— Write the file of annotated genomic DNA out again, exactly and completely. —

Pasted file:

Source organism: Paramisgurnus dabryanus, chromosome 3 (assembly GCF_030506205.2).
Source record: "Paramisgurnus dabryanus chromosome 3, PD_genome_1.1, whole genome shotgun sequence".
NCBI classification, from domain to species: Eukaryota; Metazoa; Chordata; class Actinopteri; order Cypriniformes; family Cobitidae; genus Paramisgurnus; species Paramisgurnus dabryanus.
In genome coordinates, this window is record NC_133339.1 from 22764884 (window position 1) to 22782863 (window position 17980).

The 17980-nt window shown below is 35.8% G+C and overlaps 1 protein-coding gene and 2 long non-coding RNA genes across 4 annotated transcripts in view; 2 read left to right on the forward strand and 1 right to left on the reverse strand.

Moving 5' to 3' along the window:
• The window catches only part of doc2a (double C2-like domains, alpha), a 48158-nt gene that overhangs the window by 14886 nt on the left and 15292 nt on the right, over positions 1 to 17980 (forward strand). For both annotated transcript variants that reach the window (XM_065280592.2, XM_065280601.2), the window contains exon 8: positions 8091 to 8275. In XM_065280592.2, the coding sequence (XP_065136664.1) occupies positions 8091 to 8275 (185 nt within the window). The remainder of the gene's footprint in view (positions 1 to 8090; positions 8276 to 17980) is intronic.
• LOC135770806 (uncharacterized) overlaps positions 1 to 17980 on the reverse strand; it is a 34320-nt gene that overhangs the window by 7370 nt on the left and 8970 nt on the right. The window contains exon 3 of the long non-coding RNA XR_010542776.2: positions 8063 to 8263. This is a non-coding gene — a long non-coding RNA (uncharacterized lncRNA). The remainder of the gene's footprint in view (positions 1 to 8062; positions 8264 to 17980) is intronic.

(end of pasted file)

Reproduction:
Source organism: Paramisgurnus dabryanus, chromosome 3 (assembly GCF_030506205.2).
Source record: "Paramisgurnus dabryanus chromosome 3, PD_genome_1.1, whole genome shotgun sequence".
NCBI classification, from domain to species: Eukaryota; Metazoa; Chordata; class Actinopteri; order Cypriniformes; family Cobitidae; genus Paramisgurnus; species Paramisgurnus dabryanus.
In genome coordinates, this window is record NC_133339.1 from 22764884 (window position 1) to 22782863 (window position 17980).

The 17980-nt window shown below is 35.8% G+C and overlaps 1 protein-coding gene and 2 long non-coding RNA genes across 4 annotated transcripts in view; 2 read left to right on the forward strand and 1 right to left on the reverse strand.

Moving 5' to 3' along the window:
• The window catches only part of doc2a (double C2-like domains, alpha), a 48158-nt gene that overhangs the window by 14886 nt on the left and 15292 nt on the right, over positions 1 to 17980 (forward strand). For both annotated transcript variants that reach the window (XM_065280592.2, XM_065280601.2), the window contains exon 8: positions 8091 to 8275. In XM_065280592.2, the coding sequence (XP_065136664.1) occupies positions 8091 to 8275 (185 nt within the window). The remainder of the gene's footprint in view (positions 1 to 8090; positions 8276 to 17980) is intronic.
• LOC135770806 (uncharacterized) overlaps positions 1 to 17980 on the reverse strand; it is a 34320-nt gene that overhangs the window by 7370 nt on the left and 8970 nt on the right. The window contains exon 3 of the long non-coding RNA XR_010542776.2: positions 8063 to 8263. This is a non-coding gene — a long non-coding RNA (uncharacterized lncRNA). The remainder of the gene's footprint in view (positions 1 to 8062; positions 8264 to 17980) is intronic.